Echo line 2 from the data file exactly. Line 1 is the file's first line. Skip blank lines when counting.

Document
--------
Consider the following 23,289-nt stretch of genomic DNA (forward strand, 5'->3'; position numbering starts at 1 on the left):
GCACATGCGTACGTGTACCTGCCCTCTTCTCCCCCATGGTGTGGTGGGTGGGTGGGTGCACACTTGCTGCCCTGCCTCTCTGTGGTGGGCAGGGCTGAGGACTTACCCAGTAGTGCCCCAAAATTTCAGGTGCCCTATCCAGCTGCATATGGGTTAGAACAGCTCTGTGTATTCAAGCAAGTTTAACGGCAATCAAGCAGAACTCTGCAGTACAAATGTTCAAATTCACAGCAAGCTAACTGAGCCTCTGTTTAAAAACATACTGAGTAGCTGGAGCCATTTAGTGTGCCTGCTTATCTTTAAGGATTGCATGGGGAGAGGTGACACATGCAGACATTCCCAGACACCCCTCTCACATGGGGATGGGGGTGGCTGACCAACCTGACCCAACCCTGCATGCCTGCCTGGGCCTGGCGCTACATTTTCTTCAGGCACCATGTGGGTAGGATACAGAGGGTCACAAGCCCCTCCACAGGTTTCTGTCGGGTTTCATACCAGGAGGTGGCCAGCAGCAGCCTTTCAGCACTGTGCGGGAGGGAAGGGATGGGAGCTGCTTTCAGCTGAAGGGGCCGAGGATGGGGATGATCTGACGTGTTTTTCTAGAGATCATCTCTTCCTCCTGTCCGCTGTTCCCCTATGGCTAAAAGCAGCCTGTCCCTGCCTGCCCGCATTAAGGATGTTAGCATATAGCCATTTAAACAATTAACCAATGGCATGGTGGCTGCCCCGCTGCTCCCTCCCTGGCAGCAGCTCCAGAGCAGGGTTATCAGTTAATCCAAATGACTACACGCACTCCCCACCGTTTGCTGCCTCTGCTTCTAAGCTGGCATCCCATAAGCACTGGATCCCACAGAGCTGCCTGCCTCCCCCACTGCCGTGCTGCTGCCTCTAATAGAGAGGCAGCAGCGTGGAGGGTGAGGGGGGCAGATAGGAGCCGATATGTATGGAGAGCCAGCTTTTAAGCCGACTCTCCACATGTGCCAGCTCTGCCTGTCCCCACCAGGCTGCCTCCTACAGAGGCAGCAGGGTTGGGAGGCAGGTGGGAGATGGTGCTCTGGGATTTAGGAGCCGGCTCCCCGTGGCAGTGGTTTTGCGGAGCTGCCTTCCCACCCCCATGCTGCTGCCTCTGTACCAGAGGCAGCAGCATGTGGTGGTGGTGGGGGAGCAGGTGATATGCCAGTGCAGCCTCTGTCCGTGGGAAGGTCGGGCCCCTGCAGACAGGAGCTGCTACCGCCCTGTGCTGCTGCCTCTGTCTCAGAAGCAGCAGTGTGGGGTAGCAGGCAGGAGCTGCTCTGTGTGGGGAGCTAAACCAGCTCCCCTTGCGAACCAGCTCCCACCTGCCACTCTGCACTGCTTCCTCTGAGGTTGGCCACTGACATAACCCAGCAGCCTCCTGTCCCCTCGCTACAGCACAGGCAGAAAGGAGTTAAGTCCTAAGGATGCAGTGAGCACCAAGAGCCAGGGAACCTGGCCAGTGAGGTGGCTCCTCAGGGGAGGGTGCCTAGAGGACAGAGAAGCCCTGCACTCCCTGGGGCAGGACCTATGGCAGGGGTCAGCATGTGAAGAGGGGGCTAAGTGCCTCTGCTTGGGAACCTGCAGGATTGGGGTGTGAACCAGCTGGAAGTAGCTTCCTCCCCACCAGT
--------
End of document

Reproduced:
GCACATGCGTACGTGTACCTGCCCTCTTCTCCCCCATGGTGTGGTGGGTGGGTGGGTGCACACTTGCTGCCCTGCCTCTCTGTGGTGGGCAGGGCTGAGGACTTACCCAGTAGTGCCCCAAAATTTCAGGTGCCCTATCCAGCTGCATATGGGTTAGAACAGCTCTGTGTATTCAAGCAAGTTTAACGGCAATCAAGCAGAACTCTGCAGTACAAATGTTCAAATTCACAGCAAGCTAACTGAGCCTCTGTTTAAAAACATACTGAGTAGCTGGAGCCATTTAGTGTGCCTGCTTATCTTTAAGGATTGCATGGGGAGAGGTGACACATGCAGACATTCCCAGACACCCCTCTCACATGGGGATGGGGGTGGCTGACCAACCTGACCCAACCCTGCATGCCTGCCTGGGCCTGGCGCTACATTTTCTTCAGGCACCATGTGGGTAGGATACAGAGGGTCACAAGCCCCTCCACAGGTTTCTGTCGGGTTTCATACCAGGAGGTGGCCAGCAGCAGCCTTTCAGCACTGTGCGGGAGGGAAGGGATGGGAGCTGCTTTCAGCTGAAGGGGCCGAGGATGGGGATGATCTGACGTGTTTTTCTAGAGATCATCTCTTCCTCCTGTCCGCTGTTCCCCTATGGCTAAAAGCAGCCTGTCCCTGCCTGCCCGCATTAAGGATGTTAGCATATAGCCATTTAAACAATTAACCAATGGCATGGTGGCTGCCCCGCTGCTCCCTCCCTGGCAGCAGCTCCAGAGCAGGGTTATCAGTTAATCCAAATGACTACACGCACTCCCCACCGTTTGCTGCCTCTGCTTCTAAGCTGGCATCCCATAAGCACTGGATCCCACAGAGCTGCCTGCCTCCCCCACTGCCGTGCTGCTGCCTCTAATAGAGAGGCAGCAGCGTGGAGGGTGAGGGGGGCAGATAGGAGCCGATATGTATGGAGAGCCAGCTTTTAAGCCGACTCTCCACATGTGCCAGCTCTGCCTGTCCCCACCAGGCTGCCTCCTACAGAGGCAGCAGGGTTGGGAGGCAGGTGGGAGATGGTGCTCTGGGATTTAGGAGCCGGCTCCCCGTGGCAGTGGTTTTGCGGAGCTGCCTTCCCACCCCCATGCTGCTGCCTCTGTACCAGAGGCAGCAGCATGTGGTGGTGGTGGGGGAGCAGGTGATATGCCAGTGCAGCCTCTGTCCGTGGGAAGGTCGGGCCCCTGCAGACAGGAGCTGCTACCGCCCTGTGCTGCTGCCTCTGTCTCAGAAGCAGCAGTGTGGGGTAGCAGGCAGGAGCTGCTCTGTGTGGGGAGCTAAACCAGCTCCCCTTGCGAACCAGCTCCCACCTGCCACTCTGCACTGCTTCCTCTGAGGTTGGCCACTGACATAACCCAGCAGCCTCCTGTCCCCTCGCTACAGCACAGGCAGAAAGGAGTTAAGTCCTAAGGATGCAGTGAGCACCAAGAGCCAGGGAACCTGGCCAGTGAGGTGGCTCCTCAGGGGAGGGTGCCTAGAGGACAGAGAAGCCCTGCACTCCCTGGGGCAGGACCTATGGCAGGGGTCAGCATGTGAAGAGGGGGCTAAGTGCCTCTGCTTGGGAACCTGCAGGATTGGGGTGTGAACCAGCTGGAAGTAGCTTCCTCCCCACCAGT